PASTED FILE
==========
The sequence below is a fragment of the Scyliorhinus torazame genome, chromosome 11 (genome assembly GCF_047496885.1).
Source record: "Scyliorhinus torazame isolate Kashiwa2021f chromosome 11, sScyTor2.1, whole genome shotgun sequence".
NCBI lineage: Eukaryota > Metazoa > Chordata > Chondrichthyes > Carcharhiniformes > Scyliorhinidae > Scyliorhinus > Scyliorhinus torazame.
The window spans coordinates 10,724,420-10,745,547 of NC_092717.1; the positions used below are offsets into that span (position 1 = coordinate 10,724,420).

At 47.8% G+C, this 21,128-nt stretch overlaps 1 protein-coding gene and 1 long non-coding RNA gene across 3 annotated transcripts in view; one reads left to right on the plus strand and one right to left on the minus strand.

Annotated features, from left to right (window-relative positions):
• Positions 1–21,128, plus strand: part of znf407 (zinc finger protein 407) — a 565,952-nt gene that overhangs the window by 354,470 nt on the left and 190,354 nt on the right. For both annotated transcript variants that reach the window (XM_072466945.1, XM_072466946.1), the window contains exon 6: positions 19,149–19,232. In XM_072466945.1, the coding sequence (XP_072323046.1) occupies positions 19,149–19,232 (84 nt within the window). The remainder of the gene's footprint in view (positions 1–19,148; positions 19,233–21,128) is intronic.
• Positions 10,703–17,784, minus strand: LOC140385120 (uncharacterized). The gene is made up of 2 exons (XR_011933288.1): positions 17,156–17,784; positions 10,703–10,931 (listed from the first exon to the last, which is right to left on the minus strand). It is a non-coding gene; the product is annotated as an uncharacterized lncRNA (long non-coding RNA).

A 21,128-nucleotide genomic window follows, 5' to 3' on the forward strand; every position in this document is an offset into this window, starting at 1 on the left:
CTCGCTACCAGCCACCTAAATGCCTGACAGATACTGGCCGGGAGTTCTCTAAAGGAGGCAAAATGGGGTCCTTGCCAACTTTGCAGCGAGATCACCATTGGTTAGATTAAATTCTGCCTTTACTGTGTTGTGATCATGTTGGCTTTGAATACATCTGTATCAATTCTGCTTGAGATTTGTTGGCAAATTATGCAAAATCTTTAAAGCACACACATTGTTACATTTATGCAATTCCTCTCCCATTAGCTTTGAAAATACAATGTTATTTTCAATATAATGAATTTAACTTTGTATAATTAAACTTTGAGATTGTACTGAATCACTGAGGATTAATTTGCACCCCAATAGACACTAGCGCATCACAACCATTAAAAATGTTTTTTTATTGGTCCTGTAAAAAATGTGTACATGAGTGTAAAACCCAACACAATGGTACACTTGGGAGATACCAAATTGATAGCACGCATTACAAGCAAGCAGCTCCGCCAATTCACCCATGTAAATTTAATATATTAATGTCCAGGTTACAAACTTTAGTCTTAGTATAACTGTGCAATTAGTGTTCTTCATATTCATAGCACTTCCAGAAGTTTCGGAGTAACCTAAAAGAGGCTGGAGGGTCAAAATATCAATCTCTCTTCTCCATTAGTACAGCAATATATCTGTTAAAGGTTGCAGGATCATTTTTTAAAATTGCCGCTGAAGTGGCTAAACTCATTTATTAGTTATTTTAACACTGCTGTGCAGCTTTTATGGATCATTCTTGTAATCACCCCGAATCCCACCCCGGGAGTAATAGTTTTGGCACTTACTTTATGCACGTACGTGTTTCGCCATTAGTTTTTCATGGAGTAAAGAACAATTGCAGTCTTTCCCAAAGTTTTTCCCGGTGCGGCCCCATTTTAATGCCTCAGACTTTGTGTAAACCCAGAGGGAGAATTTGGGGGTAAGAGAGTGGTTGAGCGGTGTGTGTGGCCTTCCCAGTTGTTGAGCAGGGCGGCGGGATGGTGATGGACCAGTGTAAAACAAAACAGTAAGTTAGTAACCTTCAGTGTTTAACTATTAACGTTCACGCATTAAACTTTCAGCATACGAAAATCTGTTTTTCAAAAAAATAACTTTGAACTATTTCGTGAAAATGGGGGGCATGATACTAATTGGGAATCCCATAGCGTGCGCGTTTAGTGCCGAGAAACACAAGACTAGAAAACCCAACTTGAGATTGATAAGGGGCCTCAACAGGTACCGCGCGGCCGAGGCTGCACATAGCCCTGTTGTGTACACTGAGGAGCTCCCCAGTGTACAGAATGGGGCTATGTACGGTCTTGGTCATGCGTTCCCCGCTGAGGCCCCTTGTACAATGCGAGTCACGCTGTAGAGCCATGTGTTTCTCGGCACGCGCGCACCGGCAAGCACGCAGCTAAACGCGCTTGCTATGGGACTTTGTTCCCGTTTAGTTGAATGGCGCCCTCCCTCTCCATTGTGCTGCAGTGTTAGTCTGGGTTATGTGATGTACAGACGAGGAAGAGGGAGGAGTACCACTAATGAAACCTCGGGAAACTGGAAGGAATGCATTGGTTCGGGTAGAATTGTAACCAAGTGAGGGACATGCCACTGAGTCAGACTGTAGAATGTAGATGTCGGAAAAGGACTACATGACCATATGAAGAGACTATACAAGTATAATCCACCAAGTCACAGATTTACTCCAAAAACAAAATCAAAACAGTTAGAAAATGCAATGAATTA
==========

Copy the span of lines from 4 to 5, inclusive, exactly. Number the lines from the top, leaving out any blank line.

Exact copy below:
The window spans coordinates 10,724,420-10,745,547 of NC_092717.1; the positions used below are offsets into that span (position 1 = coordinate 10,724,420).

At 47.8% G+C, this 21,128-nt stretch overlaps 1 protein-coding gene and 1 long non-coding RNA gene across 3 annotated transcripts in view; one reads left to right on the plus strand and one right to left on the minus strand.